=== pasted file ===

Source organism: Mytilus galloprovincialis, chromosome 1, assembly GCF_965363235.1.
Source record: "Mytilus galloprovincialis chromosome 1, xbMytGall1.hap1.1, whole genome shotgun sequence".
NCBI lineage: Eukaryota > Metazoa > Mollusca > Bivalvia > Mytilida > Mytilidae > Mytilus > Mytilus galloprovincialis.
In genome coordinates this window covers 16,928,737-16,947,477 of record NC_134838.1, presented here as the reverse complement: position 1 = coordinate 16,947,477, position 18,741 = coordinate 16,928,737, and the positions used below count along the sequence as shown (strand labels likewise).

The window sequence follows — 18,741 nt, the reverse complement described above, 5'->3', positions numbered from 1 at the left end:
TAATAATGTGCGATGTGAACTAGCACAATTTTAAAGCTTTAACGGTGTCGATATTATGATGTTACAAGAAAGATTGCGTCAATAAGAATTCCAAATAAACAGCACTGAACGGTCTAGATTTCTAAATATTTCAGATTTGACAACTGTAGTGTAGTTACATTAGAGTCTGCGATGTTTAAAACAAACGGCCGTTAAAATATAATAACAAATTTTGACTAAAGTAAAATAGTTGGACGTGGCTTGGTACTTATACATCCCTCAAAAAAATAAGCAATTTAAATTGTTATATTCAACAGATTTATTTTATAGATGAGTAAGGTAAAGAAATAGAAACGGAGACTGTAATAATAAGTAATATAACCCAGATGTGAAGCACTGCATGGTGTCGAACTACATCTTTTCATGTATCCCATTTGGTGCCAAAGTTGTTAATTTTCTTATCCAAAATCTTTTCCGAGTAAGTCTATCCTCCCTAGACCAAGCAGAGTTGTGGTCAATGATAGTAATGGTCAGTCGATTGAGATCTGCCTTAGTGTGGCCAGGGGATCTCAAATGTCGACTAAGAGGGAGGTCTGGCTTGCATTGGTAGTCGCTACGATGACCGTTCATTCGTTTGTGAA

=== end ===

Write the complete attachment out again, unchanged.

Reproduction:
Source organism: Mytilus galloprovincialis, chromosome 1, assembly GCF_965363235.1.
Source record: "Mytilus galloprovincialis chromosome 1, xbMytGall1.hap1.1, whole genome shotgun sequence".
NCBI lineage: Eukaryota > Metazoa > Mollusca > Bivalvia > Mytilida > Mytilidae > Mytilus > Mytilus galloprovincialis.
In genome coordinates this window covers 16,928,737-16,947,477 of record NC_134838.1, presented here as the reverse complement: position 1 = coordinate 16,947,477, position 18,741 = coordinate 16,928,737, and the positions used below count along the sequence as shown (strand labels likewise).

The window sequence follows — 18,741 nt, the reverse complement described above, 5'->3', positions numbered from 1 at the left end:
TAATAATGTGCGATGTGAACTAGCACAATTTTAAAGCTTTAACGGTGTCGATATTATGATGTTACAAGAAAGATTGCGTCAATAAGAATTCCAAATAAACAGCACTGAACGGTCTAGATTTCTAAATATTTCAGATTTGACAACTGTAGTGTAGTTACATTAGAGTCTGCGATGTTTAAAACAAACGGCCGTTAAAATATAATAACAAATTTTGACTAAAGTAAAATAGTTGGACGTGGCTTGGTACTTATACATCCCTCAAAAAAATAAGCAATTTAAATTGTTATATTCAACAGATTTATTTTATAGATGAGTAAGGTAAAGAAATAGAAACGGAGACTGTAATAATAAGTAATATAACCCAGATGTGAAGCACTGCATGGTGTCGAACTACATCTTTTCATGTATCCCATTTGGTGCCAAAGTTGTTAATTTTCTTATCCAAAATCTTTTCCGAGTAAGTCTATCCTCCCTAGACCAAGCAGAGTTGTGGTCAATGATAGTAATGGTCAGTCGATTGAGATCTGCCTTAGTGTGGCCAGGGGATCTCAAATGTCGACTAAGAGGGAGGTCTGGCTTGCATTGGTAGTCGCTACGATGACCGTTCATTCGTTTGTGAA